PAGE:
- There are reportedly more than 4,500 high-tech firms in Cambridge, employing nearly 75,000 people.
- Incubyte is an incubator and accelerator in the Silicon Fen region that gives technical startups the flexibility to find success.
- Rob Precious, CEO of Incubyte, talks about creating specialized spaces and environments for tech startups to thrive.
We’ve all heard of Silicon Valley, but how familiar are you with the Silicon Fen? In the UK, the term “fen” refers to the swampy marshlands found around the flat-lying East Anglian regions. However, nestled in this seemingly banal landscape are a host of innovative science and tech businesses centred around the city of Cambridge.
Some businesses are spin-outs from the renowned Cambridge University. Others are startups building on the technical knowledge and expertise of this region. It’s a unique ecosystem and one that’s rich not just from an intellectual standpoint, but an economic perspective too.
There are reportedly more than 4,500 high-tech firms in Cambridge, employing nearly 75,000 people. What’s more, equity investment in Cambridgeshire tech companies is reported to have reached £328 million in 2017 and £507 million in 2016.
We caught up with the founder and CEO of Incubyte, Rob Precious, to find out more about running a digital business incubator and accelerator in an area with such extraordinary technical prowess.
Allwork.Space: What makes Incubyte different from other tech incubators?
Rob Precious: We designed Incubyte to be as unobtrusive as possible and the flexibility we offer our members is second to none. Our members aren’t tied to a long term contract. Instead, they can pay and access our services on a monthly basis. This provides the agility that many VCs demand from businesses looking to scale up and win investment opportunities.
We’ve extended this ethos to our application process where we tend to interview potential members. So, it’s a fairly quick and unbureaucratic system. Also, there are choices when it comes to our membership scheme – members can pay on a monthly basis or choose to share some equity with us. We let them decide what’s best for their business.
All this flexibility can make the space more difficult to manage, but that’s not the point of what we’re trying to achieve here. We want scale-ups and startups to have the best chance of success.
Allwork.Space: What sort of technologies do your scale-ups and startups specialise in?
Incubyte has had the freedom to grow organically because we are a private incubator. So, we don’t rely on any external funding or grants.
As a result, Incubyte works across a range of technology sectors. Predominantly, AI and Deep Learning, Fintech, Agritech, Cleantech and Media & Entertainment. We’re also seeing a lot of interest from the Edutech industry too.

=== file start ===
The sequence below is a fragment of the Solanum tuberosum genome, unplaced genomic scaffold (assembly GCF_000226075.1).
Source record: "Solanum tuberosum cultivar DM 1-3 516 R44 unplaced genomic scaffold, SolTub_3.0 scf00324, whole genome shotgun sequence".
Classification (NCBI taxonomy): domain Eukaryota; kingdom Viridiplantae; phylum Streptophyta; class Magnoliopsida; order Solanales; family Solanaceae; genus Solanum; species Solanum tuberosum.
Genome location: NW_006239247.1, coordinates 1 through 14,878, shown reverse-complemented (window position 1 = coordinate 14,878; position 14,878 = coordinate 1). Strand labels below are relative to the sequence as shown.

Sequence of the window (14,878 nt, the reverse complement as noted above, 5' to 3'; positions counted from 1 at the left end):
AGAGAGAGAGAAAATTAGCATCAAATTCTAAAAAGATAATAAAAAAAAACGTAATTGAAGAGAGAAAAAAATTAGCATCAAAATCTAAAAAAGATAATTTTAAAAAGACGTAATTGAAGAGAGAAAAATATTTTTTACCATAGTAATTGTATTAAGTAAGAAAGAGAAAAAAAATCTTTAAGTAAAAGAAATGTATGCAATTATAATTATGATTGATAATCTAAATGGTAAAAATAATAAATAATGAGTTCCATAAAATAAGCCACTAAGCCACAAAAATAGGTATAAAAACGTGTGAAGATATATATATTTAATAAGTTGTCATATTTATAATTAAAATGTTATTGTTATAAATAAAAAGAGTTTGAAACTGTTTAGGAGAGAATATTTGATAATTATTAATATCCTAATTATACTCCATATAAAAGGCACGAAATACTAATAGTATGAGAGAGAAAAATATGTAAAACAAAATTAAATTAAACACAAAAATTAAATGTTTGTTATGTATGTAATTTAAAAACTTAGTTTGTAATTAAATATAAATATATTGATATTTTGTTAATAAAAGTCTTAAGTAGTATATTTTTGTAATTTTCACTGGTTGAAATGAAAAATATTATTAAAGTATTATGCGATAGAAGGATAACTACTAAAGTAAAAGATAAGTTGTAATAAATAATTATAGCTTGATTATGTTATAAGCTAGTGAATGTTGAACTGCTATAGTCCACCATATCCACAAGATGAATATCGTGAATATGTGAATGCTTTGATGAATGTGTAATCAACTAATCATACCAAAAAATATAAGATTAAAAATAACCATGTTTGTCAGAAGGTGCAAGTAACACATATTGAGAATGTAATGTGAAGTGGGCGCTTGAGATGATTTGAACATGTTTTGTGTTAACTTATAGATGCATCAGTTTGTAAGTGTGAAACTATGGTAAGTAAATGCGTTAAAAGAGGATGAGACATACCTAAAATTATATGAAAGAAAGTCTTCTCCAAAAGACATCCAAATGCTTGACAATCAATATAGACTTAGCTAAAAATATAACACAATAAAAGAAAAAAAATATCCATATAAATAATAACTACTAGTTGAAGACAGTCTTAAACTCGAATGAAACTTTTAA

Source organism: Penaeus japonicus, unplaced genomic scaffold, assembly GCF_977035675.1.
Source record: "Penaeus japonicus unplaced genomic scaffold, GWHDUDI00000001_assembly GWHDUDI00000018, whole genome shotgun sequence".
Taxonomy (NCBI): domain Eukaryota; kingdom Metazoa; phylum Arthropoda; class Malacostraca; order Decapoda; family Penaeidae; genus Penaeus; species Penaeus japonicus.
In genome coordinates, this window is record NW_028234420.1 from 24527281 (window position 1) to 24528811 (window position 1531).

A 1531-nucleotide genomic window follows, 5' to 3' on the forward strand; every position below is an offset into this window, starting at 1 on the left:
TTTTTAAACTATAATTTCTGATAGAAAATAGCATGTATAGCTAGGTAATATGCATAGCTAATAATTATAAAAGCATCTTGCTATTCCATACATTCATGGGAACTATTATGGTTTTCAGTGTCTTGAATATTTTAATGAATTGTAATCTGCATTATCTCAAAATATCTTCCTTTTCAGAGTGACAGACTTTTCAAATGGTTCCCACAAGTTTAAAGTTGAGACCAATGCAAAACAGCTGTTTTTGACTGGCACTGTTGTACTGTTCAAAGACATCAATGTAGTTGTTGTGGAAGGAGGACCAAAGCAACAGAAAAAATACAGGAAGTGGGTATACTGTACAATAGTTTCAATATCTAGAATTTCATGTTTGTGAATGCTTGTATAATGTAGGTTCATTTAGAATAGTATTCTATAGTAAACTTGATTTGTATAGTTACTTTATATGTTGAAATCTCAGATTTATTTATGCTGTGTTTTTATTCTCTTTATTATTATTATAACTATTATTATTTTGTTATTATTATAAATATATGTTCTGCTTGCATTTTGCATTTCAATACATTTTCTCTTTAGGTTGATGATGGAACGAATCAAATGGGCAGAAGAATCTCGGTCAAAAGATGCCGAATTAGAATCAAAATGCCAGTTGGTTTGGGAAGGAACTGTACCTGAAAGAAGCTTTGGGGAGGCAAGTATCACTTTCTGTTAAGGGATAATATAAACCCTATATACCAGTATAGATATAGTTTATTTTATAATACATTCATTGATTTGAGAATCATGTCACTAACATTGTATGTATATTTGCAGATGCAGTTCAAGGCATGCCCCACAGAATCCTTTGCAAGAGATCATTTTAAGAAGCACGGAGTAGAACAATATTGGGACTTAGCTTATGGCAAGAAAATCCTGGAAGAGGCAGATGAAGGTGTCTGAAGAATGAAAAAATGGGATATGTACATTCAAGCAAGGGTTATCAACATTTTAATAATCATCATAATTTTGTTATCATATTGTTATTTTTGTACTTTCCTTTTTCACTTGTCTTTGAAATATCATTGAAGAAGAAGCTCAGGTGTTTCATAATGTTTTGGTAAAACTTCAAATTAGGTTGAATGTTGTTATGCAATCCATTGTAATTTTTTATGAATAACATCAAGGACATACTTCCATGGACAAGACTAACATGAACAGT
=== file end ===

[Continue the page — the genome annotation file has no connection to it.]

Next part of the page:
For example, Axomap is an Agritech business working with drones to improve the yield of potato crops. Staah is another member, which helps hotels maximise their online bookings and Qube Learning is a training and apprenticeship provider that’s looking to move its business online. AI is also a dominant industry in Cambridge and Tactful.ai is another member, which has developed a smart virtual shopping assistant.
We also have a handful of early-stage remote companies that do not have a physical presence as yet. But, when they are ready, they want to set up shop in Cambridge. The Cambridge link to innovation and technology cannot be discounted in terms of what it means to businesses trying to get a foothold in the industry.
Allwork.Space: What services are on offer to your members?
The incubator program is the major pull for the businesses we work with. It helps technology companies understand how to scale and run a business. There’s a wealth of resources available, including mentorship programmes, networking opportunities and regular workshops and events.
With two previous business acquisitions and an extensive background in the tech sector, including fundraising and angel investing, I can also use my diverse range of experience to guide businesses from both an executive, founder, and investment perspective.
We also have a coworking area and offer a range of services to our members, including hotdesks, private offices, meeting rooms and free gym membership. There are also plans to open a creche later this year.
Allwork.Space: What’s next?
In the short term, we will double our footprint and open up additional offices at the current site in March of this year.
In the long term, we could be expanding further-a-field as our current landlord, Paragon, owns brownfield sites to the South and West of Cambridge. They want to open up two new business areas on the sites, one specialising in Biotech and the other in Cleantech, and the plan is for Incubyte to expand and have a presence at these new sites.
What’s exciting about these sites are the proposed technical facilities. For example, there are plans for a wet lab facility, which our members can use to prototype and test their ideas and products.
With the range of innovations and medical technologies coming out of Cambridge now, demand for more lab and engineering spaces like this is only likely to increase.
Cambridge businesses need spaces to network, innovate, test and succeed – but these spaces need to be tailored to the specific needs of the high-tech sector. Incubyte is ready to help to meet this demand.